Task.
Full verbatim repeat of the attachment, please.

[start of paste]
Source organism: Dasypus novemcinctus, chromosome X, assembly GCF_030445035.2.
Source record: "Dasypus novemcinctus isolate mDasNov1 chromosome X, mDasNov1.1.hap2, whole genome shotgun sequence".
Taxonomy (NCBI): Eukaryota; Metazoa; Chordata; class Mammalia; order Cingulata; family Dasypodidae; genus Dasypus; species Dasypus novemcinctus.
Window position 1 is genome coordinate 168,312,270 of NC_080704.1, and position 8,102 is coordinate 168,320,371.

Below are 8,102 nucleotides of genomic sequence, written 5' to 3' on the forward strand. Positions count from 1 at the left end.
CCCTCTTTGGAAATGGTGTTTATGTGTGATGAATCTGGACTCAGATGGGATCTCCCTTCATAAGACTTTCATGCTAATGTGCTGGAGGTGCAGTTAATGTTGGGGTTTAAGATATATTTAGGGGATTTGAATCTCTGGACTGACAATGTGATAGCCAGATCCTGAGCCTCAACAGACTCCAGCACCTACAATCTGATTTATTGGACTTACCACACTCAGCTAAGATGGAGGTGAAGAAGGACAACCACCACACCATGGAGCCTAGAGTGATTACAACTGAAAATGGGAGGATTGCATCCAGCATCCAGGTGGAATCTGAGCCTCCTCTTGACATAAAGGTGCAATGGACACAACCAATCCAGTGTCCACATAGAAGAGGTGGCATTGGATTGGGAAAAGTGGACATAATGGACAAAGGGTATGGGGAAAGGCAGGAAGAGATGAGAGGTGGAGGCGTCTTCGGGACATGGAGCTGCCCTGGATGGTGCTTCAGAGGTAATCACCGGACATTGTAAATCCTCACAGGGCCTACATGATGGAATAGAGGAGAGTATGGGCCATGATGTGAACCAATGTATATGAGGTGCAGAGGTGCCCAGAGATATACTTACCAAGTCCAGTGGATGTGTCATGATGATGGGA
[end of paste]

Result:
Source organism: Dasypus novemcinctus, chromosome X, assembly GCF_030445035.2.
Source record: "Dasypus novemcinctus isolate mDasNov1 chromosome X, mDasNov1.1.hap2, whole genome shotgun sequence".
Taxonomy (NCBI): Eukaryota; Metazoa; Chordata; class Mammalia; order Cingulata; family Dasypodidae; genus Dasypus; species Dasypus novemcinctus.
Window position 1 is genome coordinate 168,312,270 of NC_080704.1, and position 8,102 is coordinate 168,320,371.

Below are 8,102 nucleotides of genomic sequence, written 5' to 3' on the forward strand. Positions count from 1 at the left end.
CCCTCTTTGGAAATGGTGTTTATGTGTGATGAATCTGGACTCAGATGGGATCTCCCTTCATAAGACTTTCATGCTAATGTGCTGGAGGTGCAGTTAATGTTGGGGTTTAAGATATATTTAGGGGATTTGAATCTCTGGACTGACAATGTGATAGCCAGATCCTGAGCCTCAACAGACTCCAGCACCTACAATCTGATTTATTGGACTTACCACACTCAGCTAAGATGGAGGTGAAGAAGGACAACCACCACACCATGGAGCCTAGAGTGATTACAACTGAAAATGGGAGGATTGCATCCAGCATCCAGGTGGAATCTGAGCCTCCTCTTGACATAAAGGTGCAATGGACACAACCAATCCAGTGTCCACATAGAAGAGGTGGCATTGGATTGGGAAAAGTGGACATAATGGACAAAGGGTATGGGGAAAGGCAGGAAGAGATGAGAGGTGGAGGCGTCTTCGGGACATGGAGCTGCCCTGGATGGTGCTTCAGAGGTAATCACCGGACATTGTAAATCCTCACAGGGCCTACATGATGGAATAGAGGAGAGTATGGGCCATGATGTGAACCAATGTATATGAGGTGCAGAGGTGCCCAGAGATATACTTACCAAGTCCAGTGGATGTGTCATGATGATGGGA